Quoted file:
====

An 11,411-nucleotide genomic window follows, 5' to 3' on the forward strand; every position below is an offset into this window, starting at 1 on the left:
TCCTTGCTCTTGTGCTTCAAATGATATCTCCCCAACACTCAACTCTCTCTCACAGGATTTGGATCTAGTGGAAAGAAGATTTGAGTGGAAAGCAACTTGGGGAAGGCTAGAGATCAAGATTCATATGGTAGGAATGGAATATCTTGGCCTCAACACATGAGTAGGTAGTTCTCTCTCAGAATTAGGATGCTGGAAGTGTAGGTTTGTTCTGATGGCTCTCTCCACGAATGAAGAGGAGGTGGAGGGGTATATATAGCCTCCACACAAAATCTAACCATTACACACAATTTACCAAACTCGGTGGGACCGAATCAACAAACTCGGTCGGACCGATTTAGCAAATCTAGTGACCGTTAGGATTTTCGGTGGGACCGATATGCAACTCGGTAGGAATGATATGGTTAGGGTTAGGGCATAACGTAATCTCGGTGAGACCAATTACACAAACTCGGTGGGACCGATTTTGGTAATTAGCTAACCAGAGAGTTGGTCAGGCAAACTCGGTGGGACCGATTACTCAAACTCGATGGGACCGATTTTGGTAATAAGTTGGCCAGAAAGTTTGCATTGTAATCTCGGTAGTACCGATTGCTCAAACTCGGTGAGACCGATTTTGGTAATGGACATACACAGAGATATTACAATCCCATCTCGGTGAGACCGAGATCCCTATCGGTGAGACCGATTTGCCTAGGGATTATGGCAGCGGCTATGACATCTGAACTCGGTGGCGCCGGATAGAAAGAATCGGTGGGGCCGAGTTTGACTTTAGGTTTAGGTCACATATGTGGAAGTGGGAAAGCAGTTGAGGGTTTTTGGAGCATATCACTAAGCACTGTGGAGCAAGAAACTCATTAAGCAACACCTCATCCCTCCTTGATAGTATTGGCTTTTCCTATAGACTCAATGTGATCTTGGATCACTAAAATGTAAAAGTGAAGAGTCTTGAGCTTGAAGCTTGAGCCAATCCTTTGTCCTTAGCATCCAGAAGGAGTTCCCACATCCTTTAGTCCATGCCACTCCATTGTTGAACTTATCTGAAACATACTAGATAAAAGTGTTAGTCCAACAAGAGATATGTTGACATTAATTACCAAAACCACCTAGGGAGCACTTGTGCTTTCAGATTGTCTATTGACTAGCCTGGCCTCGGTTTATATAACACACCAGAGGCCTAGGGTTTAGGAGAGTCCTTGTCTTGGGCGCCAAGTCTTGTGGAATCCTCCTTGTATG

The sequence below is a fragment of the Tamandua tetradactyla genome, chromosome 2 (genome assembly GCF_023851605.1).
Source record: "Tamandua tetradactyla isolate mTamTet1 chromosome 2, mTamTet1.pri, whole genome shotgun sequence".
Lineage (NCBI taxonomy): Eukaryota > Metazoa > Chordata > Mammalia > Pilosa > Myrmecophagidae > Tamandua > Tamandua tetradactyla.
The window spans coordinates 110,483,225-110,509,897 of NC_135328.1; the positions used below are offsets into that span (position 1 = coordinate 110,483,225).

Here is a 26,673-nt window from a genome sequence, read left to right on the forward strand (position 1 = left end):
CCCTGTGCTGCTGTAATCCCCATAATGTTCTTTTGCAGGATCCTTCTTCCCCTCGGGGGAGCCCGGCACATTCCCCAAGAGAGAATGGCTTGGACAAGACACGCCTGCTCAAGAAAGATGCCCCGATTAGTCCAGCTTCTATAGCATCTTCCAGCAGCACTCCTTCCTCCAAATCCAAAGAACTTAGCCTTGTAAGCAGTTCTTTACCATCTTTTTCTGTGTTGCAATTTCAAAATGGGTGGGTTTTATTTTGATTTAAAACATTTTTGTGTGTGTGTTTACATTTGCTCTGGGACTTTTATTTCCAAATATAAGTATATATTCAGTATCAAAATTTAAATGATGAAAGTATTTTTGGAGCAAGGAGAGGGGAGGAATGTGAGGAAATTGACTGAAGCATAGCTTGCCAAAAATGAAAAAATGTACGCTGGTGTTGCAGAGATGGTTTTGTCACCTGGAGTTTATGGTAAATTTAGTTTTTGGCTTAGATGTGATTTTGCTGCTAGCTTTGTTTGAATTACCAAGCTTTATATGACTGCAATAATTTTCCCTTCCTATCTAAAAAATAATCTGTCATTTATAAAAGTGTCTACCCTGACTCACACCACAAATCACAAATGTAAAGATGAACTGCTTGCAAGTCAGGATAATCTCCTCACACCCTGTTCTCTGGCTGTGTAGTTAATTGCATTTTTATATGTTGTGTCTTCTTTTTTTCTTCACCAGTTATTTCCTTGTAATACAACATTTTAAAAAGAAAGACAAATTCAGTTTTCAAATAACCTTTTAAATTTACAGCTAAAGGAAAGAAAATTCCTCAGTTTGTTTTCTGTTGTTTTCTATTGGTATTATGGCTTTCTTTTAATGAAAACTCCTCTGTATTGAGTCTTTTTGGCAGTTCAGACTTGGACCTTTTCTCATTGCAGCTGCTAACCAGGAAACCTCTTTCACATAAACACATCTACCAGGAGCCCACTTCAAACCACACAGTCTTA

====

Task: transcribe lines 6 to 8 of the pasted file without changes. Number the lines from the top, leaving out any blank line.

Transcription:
The window spans coordinates 110,483,225-110,509,897 of NC_135328.1; the positions used below are offsets into that span (position 1 = coordinate 110,483,225).

Here is a 26,673-nt window from a genome sequence, read left to right on the forward strand (position 1 = left end):
CCCTGTGCTGCTGTAATCCCCATAATGTTCTTTTGCAGGATCCTTCTTCCCCTCGGGGGAGCCCGGCACATTCCCCAAGAGAGAATGGCTTGGACAAGACACGCCTGCTCAAGAAAGATGCCCCGATTAGTCCAGCTTCTATAGCATCTTCCAGCAGCACTCCTTCCTCCAAATCCAAAGAACTTAGCCTTGTAAGCAGTTCTTTACCATCTTTTTCTGTGTTGCAATTTCAAAATGGGTGGGTTTTATTTTGATTTAAAACATTTTTGTGTGTGTGTTTACATTTGCTCTGGGACTTTTATTTCCAAATATAAGTATATATTCAGTATCAAAATTTAAATGATGAAAGTATTTTTGGAGCAAGGAGAGGGGAGGAATGTGAGGAAATTGACTGAAGCATAGCTTGCCAAAAATGAAAAAATGTACGCTGGTGTTGCAGAGATGGTTTTGTCACCTGGAGTTTATGGTAAATTTAGTTTTTGGCTTAGATGTGATTTTGCTGCTAGCTTTGTTTGAATTACCAAGCTTTATATGACTGCAATAATTTTCCCTTCCTATCTAAAAAATAATCTGTCATTTATAAAAGTGTCTACCCTGACTCACACCACAAATCACAAATGTAAAGATGAACTGCTTGCAAGTCAGGATAATCTCCTCACACCCTGTTCTCTGGCTGTGTAGTTAATTGCATTTTTATATGTTGTGTCTTCTTTTTTTCTTCACCAGTTATTTCCTTGTAATACAACATTTTAAAAAGAAAGACAAATTCAGTTTTCAAATAACCTTTTAAATTTACAGCTAAAGGAAAGAAAATTCCTCAGTTTGTTTTCTGTTGTTTTCTATTGGTATTATGGCTTTCTTTTAATGAAAACTCCTCTGTATTGAGTCTTTTTGGCAGTTCAGACTTGGACCTTTTCTCATTGCAGCTGCTAACCAGGAAACCTCTTTCACATAAACACATCTACCAGGAGCCCACTTCAAACCACACAGTCTTA